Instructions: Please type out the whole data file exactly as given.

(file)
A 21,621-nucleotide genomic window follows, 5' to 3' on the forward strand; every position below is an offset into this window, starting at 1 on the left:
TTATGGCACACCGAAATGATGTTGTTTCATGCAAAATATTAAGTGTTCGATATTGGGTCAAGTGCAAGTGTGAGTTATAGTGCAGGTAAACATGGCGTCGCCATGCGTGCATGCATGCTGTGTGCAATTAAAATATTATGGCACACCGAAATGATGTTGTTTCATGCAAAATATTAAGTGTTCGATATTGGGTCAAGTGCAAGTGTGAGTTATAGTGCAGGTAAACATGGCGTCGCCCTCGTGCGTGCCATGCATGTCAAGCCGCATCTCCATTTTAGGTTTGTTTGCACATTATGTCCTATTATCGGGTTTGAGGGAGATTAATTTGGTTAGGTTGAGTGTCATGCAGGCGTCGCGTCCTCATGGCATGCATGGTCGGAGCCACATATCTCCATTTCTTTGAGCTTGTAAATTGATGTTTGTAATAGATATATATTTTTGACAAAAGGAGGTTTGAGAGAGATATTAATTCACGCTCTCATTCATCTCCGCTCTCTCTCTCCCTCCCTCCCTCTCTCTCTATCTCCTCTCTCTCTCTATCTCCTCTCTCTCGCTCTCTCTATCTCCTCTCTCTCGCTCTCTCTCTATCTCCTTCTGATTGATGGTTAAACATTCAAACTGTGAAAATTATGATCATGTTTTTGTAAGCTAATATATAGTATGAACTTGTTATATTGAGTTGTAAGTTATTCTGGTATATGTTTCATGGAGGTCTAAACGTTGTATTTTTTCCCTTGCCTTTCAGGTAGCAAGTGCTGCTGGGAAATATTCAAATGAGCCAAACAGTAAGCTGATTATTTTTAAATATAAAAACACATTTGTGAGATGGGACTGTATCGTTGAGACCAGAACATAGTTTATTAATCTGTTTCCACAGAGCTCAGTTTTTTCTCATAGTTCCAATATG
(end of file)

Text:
A 21,621-nucleotide genomic window follows, 5' to 3' on the forward strand; every position below is an offset into this window, starting at 1 on the left:
TTATGGCACACCGAAATGATGTTGTTTCATGCAAAATATTAAGTGTTCGATATTGGGTCAAGTGCAAGTGTGAGTTATAGTGCAGGTAAACATGGCGTCGCCATGCGTGCATGCATGCTGTGTGCAATTAAAATATTATGGCACACCGAAATGATGTTGTTTCATGCAAAATATTAAGTGTTCGATATTGGGTCAAGTGCAAGTGTGAGTTATAGTGCAGGTAAACATGGCGTCGCCCTCGTGCGTGCCATGCATGTCAAGCCGCATCTCCATTTTAGGTTTGTTTGCACATTATGTCCTATTATCGGGTTTGAGGGAGATTAATTTGGTTAGGTTGAGTGTCATGCAGGCGTCGCGTCCTCATGGCATGCATGGTCGGAGCCACATATCTCCATTTCTTTGAGCTTGTAAATTGATGTTTGTAATAGATATATATTTTTGACAAAAGGAGGTTTGAGAGAGATATTAATTCACGCTCTCATTCATCTCCGCTCTCTCTCTCCCTCCCTCCCTCTCTCTCTATCTCCTCTCTCTCTCTATCTCCTCTCTCTCGCTCTCTCTATCTCCTCTCTCTCGCTCTCTCTCTATCTCCTTCTGATTGATGGTTAAACATTCAAACTGTGAAAATTATGATCATGTTTTTGTAAGCTAATATATAGTATGAACTTGTTATATTGAGTTGTAAGTTATTCTGGTATATGTTTCATGGAGGTCTAAACGTTGTATTTTTTCCCTTGCCTTTCAGGTAGCAAGTGCTGCTGGGAAATATTCAAATGAGCCAAACAGTAAGCTGATTATTTTTAAATATAAAAACACATTTGTGAGATGGGACTGTATCGTTGAGACCAGAACATAGTTTATTAATCTGTTTCCACAGAGCTCAGTTTTTTCTCATAGTTCCAATATG